Carla Hermann Avigliano, a former postdoc with JQI Fellow Paul Lett, is one of two women scientists to receive the Chilean L'Oréal-UNESCO Award For Women in Science. She was selected for the prize out of 77 applications and cited for her research achievements during her early career. The award is part of a larger program that aims to internationally recognize women researchers in science and operates throughout the world. In Chile, 21 women from various areas of science such as physics, chemistry, biology, nursing, geology, forestry, biotechnology and ecology, among others, have received the prize since 2007. 
December 21, 2017 | Podcast

Ancient timekeeping with a modern twist

Trey Porto, a NIST physicist and Fellow of the Joint Quantum Institute, spends his days using atoms and lasers to study quantum physics. But even outside of the lab, he views the world as one great physics problem to tackle. So one morning when he spotted some sunlight dancing across his wall, he couldn’t help but dive in and calculate its movements. He then took his project a step further and began constructing a sundial. Emily sat down with Porto to hear about his clock-making hobby and how today’s time-keeping differs from its ancient counterparts. This episode of Relatively Certain was produced by Emily Edwards and Chris Cesare. It features music by Dave Depper and Poddington Bear. Relatively Certain is a production of the Joint Quantum Institute, a research partnership between the University of Maryland and the National Institute of Standards and Technology, and you can find it on iTunes, Google Play or Soundcloud.
December 4, 2017 | PFC | Research News

Narrow glass threads synchronize the light emissions of distant atoms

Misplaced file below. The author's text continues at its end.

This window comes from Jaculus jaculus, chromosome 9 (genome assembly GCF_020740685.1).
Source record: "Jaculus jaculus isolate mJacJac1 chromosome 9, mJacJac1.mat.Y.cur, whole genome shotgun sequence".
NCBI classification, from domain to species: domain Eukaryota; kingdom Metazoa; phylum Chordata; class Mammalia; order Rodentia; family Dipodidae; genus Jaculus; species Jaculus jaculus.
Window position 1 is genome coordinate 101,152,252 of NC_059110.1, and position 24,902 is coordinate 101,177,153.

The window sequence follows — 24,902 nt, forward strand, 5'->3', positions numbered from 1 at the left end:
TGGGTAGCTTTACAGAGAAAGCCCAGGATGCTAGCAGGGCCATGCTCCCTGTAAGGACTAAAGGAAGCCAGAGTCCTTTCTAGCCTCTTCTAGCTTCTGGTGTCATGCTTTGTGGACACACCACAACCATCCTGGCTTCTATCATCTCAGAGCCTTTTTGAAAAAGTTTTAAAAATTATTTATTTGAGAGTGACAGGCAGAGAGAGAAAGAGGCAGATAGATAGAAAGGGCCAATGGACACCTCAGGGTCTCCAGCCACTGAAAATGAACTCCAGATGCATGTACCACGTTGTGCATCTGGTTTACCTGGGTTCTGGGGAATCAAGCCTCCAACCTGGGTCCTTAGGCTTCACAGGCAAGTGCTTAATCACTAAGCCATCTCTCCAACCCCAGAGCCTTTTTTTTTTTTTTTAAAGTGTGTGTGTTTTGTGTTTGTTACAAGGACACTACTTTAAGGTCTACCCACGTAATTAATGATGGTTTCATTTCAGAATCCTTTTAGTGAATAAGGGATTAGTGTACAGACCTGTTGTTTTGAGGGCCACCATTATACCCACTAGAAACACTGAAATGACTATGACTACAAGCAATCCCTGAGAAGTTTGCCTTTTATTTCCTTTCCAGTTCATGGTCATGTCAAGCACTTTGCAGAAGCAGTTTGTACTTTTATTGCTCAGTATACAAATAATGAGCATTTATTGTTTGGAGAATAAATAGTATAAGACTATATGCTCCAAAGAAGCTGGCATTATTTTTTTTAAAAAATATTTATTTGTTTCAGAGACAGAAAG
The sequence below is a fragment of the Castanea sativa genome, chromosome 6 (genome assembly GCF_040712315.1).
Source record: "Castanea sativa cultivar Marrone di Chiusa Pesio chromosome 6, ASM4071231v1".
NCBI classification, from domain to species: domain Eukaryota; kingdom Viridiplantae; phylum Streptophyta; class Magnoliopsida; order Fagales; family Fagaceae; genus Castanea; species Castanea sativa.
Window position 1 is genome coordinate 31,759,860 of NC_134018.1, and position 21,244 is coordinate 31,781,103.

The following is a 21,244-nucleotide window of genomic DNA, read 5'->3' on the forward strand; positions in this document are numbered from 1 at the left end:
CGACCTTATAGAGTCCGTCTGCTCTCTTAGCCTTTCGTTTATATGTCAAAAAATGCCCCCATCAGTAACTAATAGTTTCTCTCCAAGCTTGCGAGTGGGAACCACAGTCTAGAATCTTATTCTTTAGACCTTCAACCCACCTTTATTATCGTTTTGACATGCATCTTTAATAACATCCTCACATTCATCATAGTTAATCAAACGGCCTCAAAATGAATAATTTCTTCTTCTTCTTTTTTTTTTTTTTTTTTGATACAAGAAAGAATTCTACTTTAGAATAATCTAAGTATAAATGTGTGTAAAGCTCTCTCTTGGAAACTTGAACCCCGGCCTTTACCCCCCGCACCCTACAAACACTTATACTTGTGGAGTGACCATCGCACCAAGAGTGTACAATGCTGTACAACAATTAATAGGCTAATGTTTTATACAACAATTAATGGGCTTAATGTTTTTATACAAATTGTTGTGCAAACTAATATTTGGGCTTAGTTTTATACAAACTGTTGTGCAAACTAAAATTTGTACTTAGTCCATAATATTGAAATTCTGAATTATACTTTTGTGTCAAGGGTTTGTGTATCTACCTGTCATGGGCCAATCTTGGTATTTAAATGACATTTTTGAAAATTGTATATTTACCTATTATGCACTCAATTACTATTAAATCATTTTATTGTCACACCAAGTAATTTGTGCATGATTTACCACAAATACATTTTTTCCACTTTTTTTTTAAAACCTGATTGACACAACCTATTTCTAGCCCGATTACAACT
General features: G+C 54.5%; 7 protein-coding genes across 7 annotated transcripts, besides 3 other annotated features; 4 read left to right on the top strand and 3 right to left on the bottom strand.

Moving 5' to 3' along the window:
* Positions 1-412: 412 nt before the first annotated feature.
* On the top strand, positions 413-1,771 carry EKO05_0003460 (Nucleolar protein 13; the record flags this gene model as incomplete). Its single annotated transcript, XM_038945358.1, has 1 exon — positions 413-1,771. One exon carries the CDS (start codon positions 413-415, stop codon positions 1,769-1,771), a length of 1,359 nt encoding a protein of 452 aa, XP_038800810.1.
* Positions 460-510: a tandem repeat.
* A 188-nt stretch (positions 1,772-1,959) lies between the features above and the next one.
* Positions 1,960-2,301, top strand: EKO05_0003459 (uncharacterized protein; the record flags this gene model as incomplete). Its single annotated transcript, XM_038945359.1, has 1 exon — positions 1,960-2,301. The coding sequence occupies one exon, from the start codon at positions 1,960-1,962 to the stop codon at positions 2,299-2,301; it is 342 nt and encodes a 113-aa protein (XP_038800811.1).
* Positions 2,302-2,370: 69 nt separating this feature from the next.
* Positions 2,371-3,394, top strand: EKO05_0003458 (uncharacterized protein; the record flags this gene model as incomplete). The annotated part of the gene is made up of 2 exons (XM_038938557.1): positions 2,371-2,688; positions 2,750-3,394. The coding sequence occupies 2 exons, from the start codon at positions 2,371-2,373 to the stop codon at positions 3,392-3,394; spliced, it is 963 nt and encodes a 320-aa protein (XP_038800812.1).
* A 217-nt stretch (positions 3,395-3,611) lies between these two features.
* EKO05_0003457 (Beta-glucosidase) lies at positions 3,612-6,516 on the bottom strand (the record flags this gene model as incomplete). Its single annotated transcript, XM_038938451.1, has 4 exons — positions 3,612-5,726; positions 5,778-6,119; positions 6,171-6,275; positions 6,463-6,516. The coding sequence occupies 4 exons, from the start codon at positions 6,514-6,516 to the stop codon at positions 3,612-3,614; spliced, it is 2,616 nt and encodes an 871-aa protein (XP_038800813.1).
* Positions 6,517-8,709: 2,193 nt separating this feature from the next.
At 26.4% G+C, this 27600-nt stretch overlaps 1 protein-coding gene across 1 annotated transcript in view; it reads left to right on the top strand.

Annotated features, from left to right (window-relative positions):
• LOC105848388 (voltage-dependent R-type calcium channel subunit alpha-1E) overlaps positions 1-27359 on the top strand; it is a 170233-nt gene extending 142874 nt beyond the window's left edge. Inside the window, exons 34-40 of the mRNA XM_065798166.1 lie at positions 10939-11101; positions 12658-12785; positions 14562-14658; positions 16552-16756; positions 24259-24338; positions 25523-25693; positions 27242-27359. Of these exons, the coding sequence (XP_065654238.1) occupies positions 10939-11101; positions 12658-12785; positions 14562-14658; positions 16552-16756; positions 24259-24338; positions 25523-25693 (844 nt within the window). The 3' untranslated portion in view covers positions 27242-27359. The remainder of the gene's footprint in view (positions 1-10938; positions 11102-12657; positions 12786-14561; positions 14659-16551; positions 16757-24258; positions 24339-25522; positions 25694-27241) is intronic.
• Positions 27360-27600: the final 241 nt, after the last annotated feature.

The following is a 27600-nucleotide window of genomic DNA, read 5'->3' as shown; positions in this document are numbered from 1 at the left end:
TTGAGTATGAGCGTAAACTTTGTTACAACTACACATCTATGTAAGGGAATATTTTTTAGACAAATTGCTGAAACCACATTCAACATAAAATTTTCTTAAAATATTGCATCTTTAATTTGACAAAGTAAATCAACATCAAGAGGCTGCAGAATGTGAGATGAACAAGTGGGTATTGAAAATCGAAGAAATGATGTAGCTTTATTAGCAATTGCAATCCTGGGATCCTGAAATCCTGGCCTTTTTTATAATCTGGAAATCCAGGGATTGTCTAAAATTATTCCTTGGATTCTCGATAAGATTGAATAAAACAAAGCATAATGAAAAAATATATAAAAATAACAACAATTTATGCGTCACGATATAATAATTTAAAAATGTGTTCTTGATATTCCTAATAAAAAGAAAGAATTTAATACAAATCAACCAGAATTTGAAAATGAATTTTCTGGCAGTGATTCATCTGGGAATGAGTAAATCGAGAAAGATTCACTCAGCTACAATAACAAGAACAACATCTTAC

If you holler at someone across your yard, the sound travels on the bustling movement of air molecules. But over long distances your voice needs help to reach its destination—help provided by a telephone or the Internet. Atoms don’t yell, but they can share information through light. And they also need help connecting over long distances.Now, researchers at the Joint Quantum Institute (JQI) have shown that nanofibers can provide a link between far-flung atoms, serving as a light bridge between them. Their research, which was conducted in collaboration with the Army Research Lab and the National Autonomous University of Mexico, was published last week in Nature Communications. The new technique could eventually provide secure communication channels between distant atoms, molecules or even quantum dots. 
November 29, 2017 | PFC | Research News

Quantum simulators wield control over more than 50 qubits

Two independent teams of scientists, including one from the Joint Quantum Institute, have used more than 50 interacting atomic qubits to mimic magnetic quantum matter, blowing past the complexity of previous demonstrations. The results appear in this week’s issue of Nature.As the basis for its quantum simulation, the JQI team deploys up to 53 individual ytterbium ions—charged atoms trapped in place by gold-coated and razor-sharp electrodes. A complementary design by Harvard and MIT researchers uses 51 uncharged rubidium atoms confined by an array of laser beams. With so many qubits these quantum simulators are on the cusp of exploring physics that is unreachable by even the fastest modern supercomputers. And adding even more qubits is just a matter of lassoing more atoms into the mix.